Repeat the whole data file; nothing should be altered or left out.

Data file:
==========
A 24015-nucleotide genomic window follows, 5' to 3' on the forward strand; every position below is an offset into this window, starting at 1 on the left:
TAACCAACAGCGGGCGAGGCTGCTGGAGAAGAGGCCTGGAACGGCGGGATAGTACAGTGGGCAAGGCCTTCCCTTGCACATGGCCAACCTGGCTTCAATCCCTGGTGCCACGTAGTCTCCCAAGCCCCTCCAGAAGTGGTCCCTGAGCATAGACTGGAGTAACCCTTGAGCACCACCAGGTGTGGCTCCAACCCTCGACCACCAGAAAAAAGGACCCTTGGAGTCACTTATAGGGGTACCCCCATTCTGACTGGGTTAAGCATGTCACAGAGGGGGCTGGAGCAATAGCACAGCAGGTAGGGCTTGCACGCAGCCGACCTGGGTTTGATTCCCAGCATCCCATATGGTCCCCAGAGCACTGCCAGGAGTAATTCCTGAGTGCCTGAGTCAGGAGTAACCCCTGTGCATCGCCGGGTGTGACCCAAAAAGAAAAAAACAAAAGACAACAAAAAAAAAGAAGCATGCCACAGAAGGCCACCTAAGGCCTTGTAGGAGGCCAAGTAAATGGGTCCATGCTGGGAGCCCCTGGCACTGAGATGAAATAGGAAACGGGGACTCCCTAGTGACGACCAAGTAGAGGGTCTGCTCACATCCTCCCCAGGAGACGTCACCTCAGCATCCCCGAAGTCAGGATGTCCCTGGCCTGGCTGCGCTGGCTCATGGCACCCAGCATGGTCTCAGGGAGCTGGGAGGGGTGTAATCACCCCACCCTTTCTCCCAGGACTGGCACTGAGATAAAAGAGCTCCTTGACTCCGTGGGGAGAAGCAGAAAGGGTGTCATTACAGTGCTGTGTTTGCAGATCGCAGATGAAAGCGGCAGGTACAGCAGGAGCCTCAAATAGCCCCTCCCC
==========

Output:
A 24015-nucleotide genomic window follows, 5' to 3' on the forward strand; every position below is an offset into this window, starting at 1 on the left:
TAACCAACAGCGGGCGAGGCTGCTGGAGAAGAGGCCTGGAACGGCGGGATAGTACAGTGGGCAAGGCCTTCCCTTGCACATGGCCAACCTGGCTTCAATCCCTGGTGCCACGTAGTCTCCCAAGCCCCTCCAGAAGTGGTCCCTGAGCATAGACTGGAGTAACCCTTGAGCACCACCAGGTGTGGCTCCAACCCTCGACCACCAGAAAAAAGGACCCTTGGAGTCACTTATAGGGGTACCCCCATTCTGACTGGGTTAAGCATGTCACAGAGGGGGCTGGAGCAATAGCACAGCAGGTAGGGCTTGCACGCAGCCGACCTGGGTTTGATTCCCAGCATCCCATATGGTCCCCAGAGCACTGCCAGGAGTAATTCCTGAGTGCCTGAGTCAGGAGTAACCCCTGTGCATCGCCGGGTGTGACCCAAAAAGAAAAAAACAAAAGACAACAAAAAAAAAGAAGCATGCCACAGAAGGCCACCTAAGGCCTTGTAGGAGGCCAAGTAAATGGGTCCATGCTGGGAGCCCCTGGCACTGAGATGAAATAGGAAACGGGGACTCCCTAGTGACGACCAAGTAGAGGGTCTGCTCACATCCTCCCCAGGAGACGTCACCTCAGCATCCCCGAAGTCAGGATGTCCCTGGCCTGGCTGCGCTGGCTCATGGCACCCAGCATGGTCTCAGGGAGCTGGGAGGGGTGTAATCACCCCACCCTTTCTCCCAGGACTGGCACTGAGATAAAAGAGCTCCTTGACTCCGTGGGGAGAAGCAGAAAGGGTGTCATTACAGTGCTGTGTTTGCAGATCGCAGATGAAAGCGGCAGGTACAGCAGGAGCCTCAAATAGCCCCTCCCC